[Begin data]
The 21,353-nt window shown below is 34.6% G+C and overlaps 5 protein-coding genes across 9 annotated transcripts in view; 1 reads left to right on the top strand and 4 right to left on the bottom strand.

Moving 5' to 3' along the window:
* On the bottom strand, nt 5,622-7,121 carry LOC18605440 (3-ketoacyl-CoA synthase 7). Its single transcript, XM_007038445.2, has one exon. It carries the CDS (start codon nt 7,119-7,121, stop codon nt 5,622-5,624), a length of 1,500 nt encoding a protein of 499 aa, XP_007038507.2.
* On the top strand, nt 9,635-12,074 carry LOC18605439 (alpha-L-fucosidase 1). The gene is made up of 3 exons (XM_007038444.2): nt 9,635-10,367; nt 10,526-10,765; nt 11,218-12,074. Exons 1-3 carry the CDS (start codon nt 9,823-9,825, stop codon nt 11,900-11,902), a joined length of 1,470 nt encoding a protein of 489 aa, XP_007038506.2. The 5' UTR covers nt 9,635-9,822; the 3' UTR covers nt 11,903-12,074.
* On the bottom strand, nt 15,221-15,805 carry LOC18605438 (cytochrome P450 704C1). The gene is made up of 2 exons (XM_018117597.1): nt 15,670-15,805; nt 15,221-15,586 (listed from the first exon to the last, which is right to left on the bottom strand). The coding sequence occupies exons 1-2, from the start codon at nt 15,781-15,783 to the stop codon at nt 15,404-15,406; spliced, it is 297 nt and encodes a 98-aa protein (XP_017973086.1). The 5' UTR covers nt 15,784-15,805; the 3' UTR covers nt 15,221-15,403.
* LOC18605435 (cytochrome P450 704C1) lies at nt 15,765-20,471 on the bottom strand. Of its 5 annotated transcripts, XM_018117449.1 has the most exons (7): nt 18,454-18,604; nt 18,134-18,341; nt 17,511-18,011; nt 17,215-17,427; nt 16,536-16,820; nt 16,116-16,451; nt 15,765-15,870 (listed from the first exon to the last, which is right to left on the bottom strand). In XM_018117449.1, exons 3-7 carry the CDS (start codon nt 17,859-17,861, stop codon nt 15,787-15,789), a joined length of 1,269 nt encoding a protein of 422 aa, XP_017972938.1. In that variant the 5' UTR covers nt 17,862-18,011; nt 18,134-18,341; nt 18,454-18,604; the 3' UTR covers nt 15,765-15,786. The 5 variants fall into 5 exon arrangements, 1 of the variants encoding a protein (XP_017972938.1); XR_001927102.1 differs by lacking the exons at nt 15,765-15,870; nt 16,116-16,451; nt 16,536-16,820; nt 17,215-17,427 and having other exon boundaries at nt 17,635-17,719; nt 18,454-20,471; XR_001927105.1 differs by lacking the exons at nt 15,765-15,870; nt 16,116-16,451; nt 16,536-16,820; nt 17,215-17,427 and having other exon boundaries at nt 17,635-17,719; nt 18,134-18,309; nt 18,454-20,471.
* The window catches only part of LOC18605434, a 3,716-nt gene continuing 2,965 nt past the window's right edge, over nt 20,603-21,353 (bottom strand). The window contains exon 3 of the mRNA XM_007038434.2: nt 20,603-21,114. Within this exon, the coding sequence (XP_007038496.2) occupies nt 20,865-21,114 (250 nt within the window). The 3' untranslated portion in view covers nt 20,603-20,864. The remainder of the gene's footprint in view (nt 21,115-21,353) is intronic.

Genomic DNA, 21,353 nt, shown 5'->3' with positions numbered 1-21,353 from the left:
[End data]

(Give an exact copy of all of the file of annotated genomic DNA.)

The 21,353-nt window shown below is 34.6% G+C and overlaps 5 protein-coding genes across 9 annotated transcripts in view; 1 reads left to right on the top strand and 4 right to left on the bottom strand.

Moving 5' to 3' along the window:
* On the bottom strand, nt 5,622-7,121 carry LOC18605440 (3-ketoacyl-CoA synthase 7). Its single transcript, XM_007038445.2, has one exon. It carries the CDS (start codon nt 7,119-7,121, stop codon nt 5,622-5,624), a length of 1,500 nt encoding a protein of 499 aa, XP_007038507.2.
* On the top strand, nt 9,635-12,074 carry LOC18605439 (alpha-L-fucosidase 1). The gene is made up of 3 exons (XM_007038444.2): nt 9,635-10,367; nt 10,526-10,765; nt 11,218-12,074. Exons 1-3 carry the CDS (start codon nt 9,823-9,825, stop codon nt 11,900-11,902), a joined length of 1,470 nt encoding a protein of 489 aa, XP_007038506.2. The 5' UTR covers nt 9,635-9,822; the 3' UTR covers nt 11,903-12,074.
* On the bottom strand, nt 15,221-15,805 carry LOC18605438 (cytochrome P450 704C1). The gene is made up of 2 exons (XM_018117597.1): nt 15,670-15,805; nt 15,221-15,586 (listed from the first exon to the last, which is right to left on the bottom strand). The coding sequence occupies exons 1-2, from the start codon at nt 15,781-15,783 to the stop codon at nt 15,404-15,406; spliced, it is 297 nt and encodes a 98-aa protein (XP_017973086.1). The 5' UTR covers nt 15,784-15,805; the 3' UTR covers nt 15,221-15,403.
* LOC18605435 (cytochrome P450 704C1) lies at nt 15,765-20,471 on the bottom strand. Of its 5 annotated transcripts, XM_018117449.1 has the most exons (7): nt 18,454-18,604; nt 18,134-18,341; nt 17,511-18,011; nt 17,215-17,427; nt 16,536-16,820; nt 16,116-16,451; nt 15,765-15,870 (listed from the first exon to the last, which is right to left on the bottom strand). In XM_018117449.1, exons 3-7 carry the CDS (start codon nt 17,859-17,861, stop codon nt 15,787-15,789), a joined length of 1,269 nt encoding a protein of 422 aa, XP_017972938.1. In that variant the 5' UTR covers nt 17,862-18,011; nt 18,134-18,341; nt 18,454-18,604; the 3' UTR covers nt 15,765-15,786. The 5 variants fall into 5 exon arrangements, 1 of the variants encoding a protein (XP_017972938.1); XR_001927102.1 differs by lacking the exons at nt 15,765-15,870; nt 16,116-16,451; nt 16,536-16,820; nt 17,215-17,427 and having other exon boundaries at nt 17,635-17,719; nt 18,454-20,471; XR_001927105.1 differs by lacking the exons at nt 15,765-15,870; nt 16,116-16,451; nt 16,536-16,820; nt 17,215-17,427 and having other exon boundaries at nt 17,635-17,719; nt 18,134-18,309; nt 18,454-20,471.
* The window catches only part of LOC18605434, a 3,716-nt gene continuing 2,965 nt past the window's right edge, over nt 20,603-21,353 (bottom strand). The window contains exon 3 of the mRNA XM_007038434.2: nt 20,603-21,114. Within this exon, the coding sequence (XP_007038496.2) occupies nt 20,865-21,114 (250 nt within the window). The 3' untranslated portion in view covers nt 20,603-20,864. The remainder of the gene's footprint in view (nt 21,115-21,353) is intronic.

Genomic DNA, 21,353 nt, shown 5'->3' with positions numbered 1-21,353 from the left: